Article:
Selecting a place to perform this service may be a challenge, as a busy street or highway may just not be appropriate. There are obvious safety considerations here, and some adult supervision might be needed; at a minimum, bright-colored clothing should be worn. If no plausible place presents itself, perhaps a local hiking trail or park would be a worthy substitute.

Another safety-related issue has to do with sanitation, and this might well be an activity best done while wearing rubber gloves. Direct contact with litter should be avoided, as should contact with other roadside hazards—animal droppings or certain plants like poison ivy, which thrives on many roadsides all over North America. A good scrub after pick-up duties have been performed is highly recommended.

This activity can be done once, as a Clean-Up Day kind of event, or regularly, while walking a dog or just taking a stroll after school. A whole other issue is that of quantity of material to be picked up—some places may require multiple trash bags; perhaps deposit cans or bottles can underwrite the purchase. Even in no-deposit states, aluminum is recyclable and can be turned in to scrap metal dealers for a small premium.

For what it is worth, the study of trash and litter is actually a sub-specialty in the study of material culture, and there might be something to be learned from taking a systematic approach to collection and analysis. Counting cigarette butts or classifying beverage containers may not be everyone’s idea of fun, but the information may be of interest to some young people and perhaps of real interest or value to someone else in the community.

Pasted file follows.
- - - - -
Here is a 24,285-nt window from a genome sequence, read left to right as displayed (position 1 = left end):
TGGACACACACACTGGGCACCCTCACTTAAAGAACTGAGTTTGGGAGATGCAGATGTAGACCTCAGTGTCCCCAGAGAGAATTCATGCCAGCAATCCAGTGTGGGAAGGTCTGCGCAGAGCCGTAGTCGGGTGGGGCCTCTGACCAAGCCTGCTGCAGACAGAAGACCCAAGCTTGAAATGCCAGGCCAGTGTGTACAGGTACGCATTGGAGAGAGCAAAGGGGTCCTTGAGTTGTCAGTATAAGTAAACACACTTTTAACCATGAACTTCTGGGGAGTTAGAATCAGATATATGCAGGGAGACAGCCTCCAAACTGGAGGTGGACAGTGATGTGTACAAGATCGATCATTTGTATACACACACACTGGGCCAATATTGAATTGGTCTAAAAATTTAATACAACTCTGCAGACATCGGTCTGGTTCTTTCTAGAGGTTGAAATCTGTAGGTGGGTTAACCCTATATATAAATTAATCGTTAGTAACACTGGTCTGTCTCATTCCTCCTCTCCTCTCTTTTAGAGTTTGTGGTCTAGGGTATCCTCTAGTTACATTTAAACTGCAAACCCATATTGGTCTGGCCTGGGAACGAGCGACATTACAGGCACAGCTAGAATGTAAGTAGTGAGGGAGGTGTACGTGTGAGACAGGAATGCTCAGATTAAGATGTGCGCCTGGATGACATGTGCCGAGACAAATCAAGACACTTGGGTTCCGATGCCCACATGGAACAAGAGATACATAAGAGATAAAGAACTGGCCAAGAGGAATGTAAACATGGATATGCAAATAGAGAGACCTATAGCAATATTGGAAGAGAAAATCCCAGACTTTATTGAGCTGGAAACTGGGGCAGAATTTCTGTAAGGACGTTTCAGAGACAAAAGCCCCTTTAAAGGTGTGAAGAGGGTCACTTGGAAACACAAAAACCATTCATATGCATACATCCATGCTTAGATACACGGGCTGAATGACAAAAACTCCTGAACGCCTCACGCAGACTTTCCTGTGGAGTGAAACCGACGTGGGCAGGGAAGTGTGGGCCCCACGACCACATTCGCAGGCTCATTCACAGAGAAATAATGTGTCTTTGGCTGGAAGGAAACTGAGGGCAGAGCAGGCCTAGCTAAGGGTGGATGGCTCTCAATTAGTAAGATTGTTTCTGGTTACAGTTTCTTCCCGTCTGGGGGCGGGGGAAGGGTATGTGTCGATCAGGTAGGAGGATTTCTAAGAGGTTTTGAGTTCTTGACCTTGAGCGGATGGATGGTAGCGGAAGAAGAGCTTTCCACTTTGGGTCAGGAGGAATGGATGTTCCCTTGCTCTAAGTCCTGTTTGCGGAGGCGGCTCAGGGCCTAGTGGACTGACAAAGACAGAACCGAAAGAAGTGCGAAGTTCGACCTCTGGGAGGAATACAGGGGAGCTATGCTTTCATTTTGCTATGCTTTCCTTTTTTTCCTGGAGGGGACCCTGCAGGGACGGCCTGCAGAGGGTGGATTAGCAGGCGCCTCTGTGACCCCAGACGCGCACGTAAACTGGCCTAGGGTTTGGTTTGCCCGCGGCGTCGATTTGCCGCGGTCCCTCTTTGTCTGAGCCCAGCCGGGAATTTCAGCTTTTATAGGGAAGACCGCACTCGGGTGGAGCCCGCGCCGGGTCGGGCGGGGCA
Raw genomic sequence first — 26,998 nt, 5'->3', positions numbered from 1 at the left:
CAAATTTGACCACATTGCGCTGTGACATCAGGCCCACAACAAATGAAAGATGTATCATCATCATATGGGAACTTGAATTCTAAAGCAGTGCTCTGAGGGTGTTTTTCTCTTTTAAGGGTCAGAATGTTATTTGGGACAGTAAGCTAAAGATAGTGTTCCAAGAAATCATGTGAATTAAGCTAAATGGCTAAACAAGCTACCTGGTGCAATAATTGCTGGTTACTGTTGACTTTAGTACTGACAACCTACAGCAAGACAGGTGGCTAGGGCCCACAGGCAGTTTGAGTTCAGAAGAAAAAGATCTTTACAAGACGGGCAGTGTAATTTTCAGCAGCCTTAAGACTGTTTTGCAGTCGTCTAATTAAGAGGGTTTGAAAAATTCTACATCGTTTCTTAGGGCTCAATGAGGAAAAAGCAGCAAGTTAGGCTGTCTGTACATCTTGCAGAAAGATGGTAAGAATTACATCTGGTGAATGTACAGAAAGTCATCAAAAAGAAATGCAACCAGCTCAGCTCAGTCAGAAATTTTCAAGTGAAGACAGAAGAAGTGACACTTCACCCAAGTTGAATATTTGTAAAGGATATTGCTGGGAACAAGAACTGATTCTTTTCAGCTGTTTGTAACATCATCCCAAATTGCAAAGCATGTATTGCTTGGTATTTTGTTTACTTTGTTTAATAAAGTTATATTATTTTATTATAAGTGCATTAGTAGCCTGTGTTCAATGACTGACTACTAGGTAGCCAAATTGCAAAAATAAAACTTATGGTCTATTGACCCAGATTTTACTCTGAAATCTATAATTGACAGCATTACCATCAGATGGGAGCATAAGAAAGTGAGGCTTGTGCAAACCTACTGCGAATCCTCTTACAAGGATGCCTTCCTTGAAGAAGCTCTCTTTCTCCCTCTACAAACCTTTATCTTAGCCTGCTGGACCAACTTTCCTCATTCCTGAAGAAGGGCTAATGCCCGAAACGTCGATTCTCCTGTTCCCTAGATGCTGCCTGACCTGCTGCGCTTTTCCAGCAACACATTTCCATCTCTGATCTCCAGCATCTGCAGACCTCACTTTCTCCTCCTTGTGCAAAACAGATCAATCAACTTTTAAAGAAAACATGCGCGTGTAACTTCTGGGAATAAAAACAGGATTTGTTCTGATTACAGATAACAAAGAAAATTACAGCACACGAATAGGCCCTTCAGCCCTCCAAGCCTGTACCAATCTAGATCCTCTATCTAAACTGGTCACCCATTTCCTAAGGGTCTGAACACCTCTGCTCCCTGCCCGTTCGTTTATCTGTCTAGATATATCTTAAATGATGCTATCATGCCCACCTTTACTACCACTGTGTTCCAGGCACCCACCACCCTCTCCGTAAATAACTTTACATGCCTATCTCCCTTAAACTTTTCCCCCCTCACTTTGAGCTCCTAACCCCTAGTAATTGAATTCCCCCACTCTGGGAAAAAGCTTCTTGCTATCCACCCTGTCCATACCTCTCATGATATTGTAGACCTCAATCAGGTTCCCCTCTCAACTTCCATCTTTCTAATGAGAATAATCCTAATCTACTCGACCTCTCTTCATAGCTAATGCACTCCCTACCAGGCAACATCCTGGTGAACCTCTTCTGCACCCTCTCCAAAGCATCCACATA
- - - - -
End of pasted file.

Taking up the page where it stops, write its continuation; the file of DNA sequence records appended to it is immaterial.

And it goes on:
An excellent complement to this activity would be the composition of a letter to a municipal body or local newspaper, either decrying the behavior of the litterers whose carelessness one has learned about first-hand or urging broader community clean-up efforts.

#40. Challenge an adult in your household or immediate world to a formal debate: choose a topic, set a date, and prepare

IDEA #40. Challenge an adult in your household or immediate world to a formal debate: choose a topic, set a date, and prepare, prepare, prepare. Then have at it! (Maybe this could become a weekly or monthly event—with a great dessert.)

Nothing makes a young person feel more grown-up than having his or her ideas and opinions taken seriously by other adults, and this interactive activity—and the adult should plan on doing some serious preparation as well—will provide the youngster with both a reason to think seriously and logically about a particular issue and a chance to strut his or her stuff in an adult fashion, with an adult audience/opponent.

A formal debate should have rules, but there is no need to follow any of the many competitive debate structures. Even so, the topic should be clearly defined: “Resolved: That the lawn needs to be mowed only once a month,” or “Resolved: That the United States should devote as much money to solar energy as it does to military spending.” A few minutes of opening statements, a minute or so of rebuttal time for each side, and some time for closing arguments would suffice—equal time for each participant. Time limits, as set forth by a designated timekeeper, should be observed quite strictly so as to keep things fair.

Of course, a debate is not a debate without an audience to convince, and in this case at least a couple of audience members should also be judges—perhaps distributed equitably by age. The point of a debate is to assemble a logical and factually thorough argument that supports the side of the argument represented by each side (known formally as “Affirmative”—for the statement of the resolution—and “Negative”—against the statement), and the categories for judging should be about the quality of the argument, the use of evidence, and the quality of the speaking and presentation.

Regular family debates could even be used to solve ongoing issues (such as the frequency of lawn-mowing) or making household decisions. As participants become familiar with the form, they are likely to grow better and better at it, so watch out!